Amareswar GALLA (Denmark) is founding Executive Director, International Institute for the Inclusive Museum. He is an alumnus of the prestigious Jawaharlal Nehru University in New Delhi. In the past decade, he was the Professor and Director of Sustainable Heritage Development programmes, Research School of Pacific and Asian Studies, at the Australian National University, Canberra and Australia’s first Professor of Museum Studies at the University of Queensland, Brisbane. Over the years, he has worked as the International Technical Adviser in South Africa and also at the National Museum of Ethnology, Leiden, on Museums and Cultural Diversity Promotion in the Netherlands. He is the Guest Curator of International Projects with the Vietnam National Department of Cultural Heritage, especially World Heritage Sites. He is also the Editor-in-Chief of three academic journals dealing with Sustainable Heritage Development: International Journal of the Inclusive Museum; International Journal on Intangible Heritage; International Journal on Environmental, Cultural, Economic and Social Sustainability.
Katarina LINDHOLM (Finland) isProject Manager atDance Info Finland Dance Info Finland is charged with promoting the development of Finnish dance art and improving its status and operating conditions in society. In the course of this work it acts as a broad-based expert organisation whose activities include service and advisory work; reporting, publication and promotional activities; research, education and development projects; and advocacy.
Laurie NEALE (Netherlands) has worked in the area of safeguarding Europe’s cultural heritage for the past 25 years. Trained as an architect at McGill University, she specialised in her Master’s Degree (Bartlett School of Architecture and Planning, UCL) on the study of the effects of our built environment on human behaviour and social interaction. During a decade at the secretariat of Europa Nostra, the Voice of Cultural Heritage in Europe, she was in turn responsible for managing the NGO’s Award scheme (the European Union Prize for Cultural Heritage/Europa Nostra Awards), communications and their Heritage in Danger programme. Now a member of Europa Nostra’s elected Council, she continues to advice on a number of its on-going ambitions and towards multiple stakeholders.
Phloeun PRIM (Cambodia), CEO, Season of Cambodia, and Executive Director, Cambodian Living Arts, was born in Cambodia. He and his family immigrated to Canada when he was three years old. He returned to Cambodia in 1998 and joined a European Union program with 50 traditional Cambodian artisans. Phloeun helped to transform the program into a self-sustainable company called Artisans d’Angkor. Now employing over a 1,000 artisans and staff, Artisans d’Angkor distributes high-quality traditional handmade crafts throughout Cambodia and around the world. In 2010, pursuing his interest in social entrepreneurship, he was appointed as the first executive director of Cambodian Living Arts. His appointment followed five years serving on the Cambodian Living Arts Board. He is based in Phnom Penh.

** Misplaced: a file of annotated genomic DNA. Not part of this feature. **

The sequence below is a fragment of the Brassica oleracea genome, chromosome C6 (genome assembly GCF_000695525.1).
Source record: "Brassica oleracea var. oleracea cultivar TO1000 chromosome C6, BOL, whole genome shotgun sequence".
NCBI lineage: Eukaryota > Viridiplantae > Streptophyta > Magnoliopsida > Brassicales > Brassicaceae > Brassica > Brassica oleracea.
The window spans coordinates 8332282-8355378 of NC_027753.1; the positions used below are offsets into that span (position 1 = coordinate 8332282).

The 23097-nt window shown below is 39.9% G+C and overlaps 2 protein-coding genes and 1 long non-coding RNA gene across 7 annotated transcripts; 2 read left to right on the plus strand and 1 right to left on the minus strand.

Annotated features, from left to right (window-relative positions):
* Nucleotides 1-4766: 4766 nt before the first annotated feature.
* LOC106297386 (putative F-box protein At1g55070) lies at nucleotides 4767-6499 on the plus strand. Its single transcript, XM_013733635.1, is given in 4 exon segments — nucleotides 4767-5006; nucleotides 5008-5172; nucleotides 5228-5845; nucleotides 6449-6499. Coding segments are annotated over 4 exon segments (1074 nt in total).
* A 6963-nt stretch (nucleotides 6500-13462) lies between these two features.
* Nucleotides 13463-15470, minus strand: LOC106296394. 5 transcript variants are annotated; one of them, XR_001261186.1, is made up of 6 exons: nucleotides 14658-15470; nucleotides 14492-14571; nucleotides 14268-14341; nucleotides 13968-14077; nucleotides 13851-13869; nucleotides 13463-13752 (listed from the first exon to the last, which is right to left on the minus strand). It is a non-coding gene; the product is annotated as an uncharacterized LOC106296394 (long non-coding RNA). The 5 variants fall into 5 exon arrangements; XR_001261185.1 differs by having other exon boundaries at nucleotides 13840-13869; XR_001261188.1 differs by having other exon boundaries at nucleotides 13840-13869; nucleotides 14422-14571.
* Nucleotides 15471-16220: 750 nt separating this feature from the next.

Yolanda SMITS (Netherlands/Belgium) of KEA is director of international business development with more than 20 years of experience in dealing with European affairs and international trade. She is specialised in copyright, trade and development issues affecting the cultural and creative industries.
Ragnar SIIL (Estonia)has been Undersecretary for Fine Arts at the Ministry of Culture in Estonia since 2011. Since 2005, he has been working at the Estonian Ministry of Culture as a Minister’s Adviser, Development Adviser and since 2007 until 2011 as the Head of the Development Department responsible for strategic planning and creative industries policy and for the creative economy agenda at a state level. His main interests are in the field of arts and cultural policies, cultural and creative industries, international and national cultural policies, cultural management, cultural districts and regeneration. In 2005, Ragnar graduated in political science from University of Tartu, specializing on international relations and public administration. Ragnar is a member of European Commission’s working group on creative industries and a chairman of the European Union’s working group for cultural and creative industries and a member of the Steering Group of Northern Dimension Partnership.